Backing up earlier claims by Holness, during the months of January up to August 11, murders have declined by 16.8 percent; shootings are down 15.1 percent; aggravated assault has fallen 22 percent, robbery has dropped by 9.4 percent, while break-ins have declined by 7.2 percent.

Jamaica Employers’ Federation (JEF) president, David Wan, described the news as “very positive”, and attributes the decline to the implementation of measures such as the Zones of Special Operations (ZOSOs) in Denham Town, Kingston, and Mount Salem, St James, and the states of public emergency in the North St Catherine Division and St James, and other security interventions.

Wan says the reduction is also attributable to significant economic activities that are generating jobs and also noted that the widening and upgrading of roadways such as Barbican Road, and improvement work now underway on Hagley Park Road and Constant Spring Road in Kingston, and Mandela Highway in St Catherine, play a part in helping to reduce crime.

Coupled with these, he added are residential and commercial activities, such as business process outsourcing [BPO] developments, including two prominent structures on Half-Way Tree Road.

“Those [types of developments] are contributing to jobs for the construction workers, and the spin-off effects of those enterprises [are resulting in] the people who depend on those workers now having some money to spend and feeling the benefits,” the JEF president said.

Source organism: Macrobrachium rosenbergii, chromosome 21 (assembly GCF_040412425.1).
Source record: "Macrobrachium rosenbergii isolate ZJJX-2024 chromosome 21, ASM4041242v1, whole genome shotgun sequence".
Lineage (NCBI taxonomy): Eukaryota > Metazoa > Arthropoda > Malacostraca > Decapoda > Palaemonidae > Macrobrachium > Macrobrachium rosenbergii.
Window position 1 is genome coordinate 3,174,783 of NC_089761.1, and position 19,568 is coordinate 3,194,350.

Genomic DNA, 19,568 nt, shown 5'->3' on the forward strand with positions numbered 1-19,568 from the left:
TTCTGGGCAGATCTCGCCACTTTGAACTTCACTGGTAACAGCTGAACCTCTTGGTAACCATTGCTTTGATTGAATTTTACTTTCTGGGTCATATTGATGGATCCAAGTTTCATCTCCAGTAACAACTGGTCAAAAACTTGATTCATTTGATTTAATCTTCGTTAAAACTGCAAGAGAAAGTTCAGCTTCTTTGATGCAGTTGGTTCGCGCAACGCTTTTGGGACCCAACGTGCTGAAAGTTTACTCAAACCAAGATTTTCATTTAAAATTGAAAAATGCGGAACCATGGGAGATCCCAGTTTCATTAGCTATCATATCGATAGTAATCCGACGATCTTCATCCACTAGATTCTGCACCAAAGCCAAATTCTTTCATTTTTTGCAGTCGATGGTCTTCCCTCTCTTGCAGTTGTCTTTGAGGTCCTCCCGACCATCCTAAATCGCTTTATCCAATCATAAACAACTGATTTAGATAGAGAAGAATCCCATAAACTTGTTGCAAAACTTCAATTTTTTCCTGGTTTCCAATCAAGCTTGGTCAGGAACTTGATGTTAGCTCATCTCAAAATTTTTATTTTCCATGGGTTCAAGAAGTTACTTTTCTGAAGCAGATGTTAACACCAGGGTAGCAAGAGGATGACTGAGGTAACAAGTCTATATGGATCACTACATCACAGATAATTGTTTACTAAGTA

Though capital expenditure has doubled from 1.5 percent of GDP in 2014/15 to 3.2 percent of GDP in 2018/19, this is still insufficient to assist in delivering the pace of economic growth desired, said finance minister Dr Nigel Clarke, signalling more increases in capital expenditure within the next budget cycle.

Minister of education, youth and information, Senator Ruel Reid, said that the government of Jamaica is willing to offer full scholarships to young people involved in crime and non-productive activities to enable them to pursue academics or skills training.

Seeing this as a way to assist the government’s overall crime strategies, specifically on the heels of the Violence Prevention Commission announced by the prime minister, Reid said, “A part of my job is to make sure that our children have access to education to the highest level, and we have to work now with our members of Parliament, the ministry of national security and the community to now transition, to change the culture of violence.”

There was a JA$2.7 billion hike in education expenditure for this year’s 2018/2019 budget, bolstering Reid’s claim that finances have been put in place to ensure that the promises by his ministry and government in this regard are met if they continue and deliver on their promises.



  1. Good going Ja. Did I miss something. .. I didn’t notice tourism being touted as the saviour of the economy and the generator of future big jobs. That’s one of the reliable lines of promise that regional politicians consistently hold out to the public. Very interesting.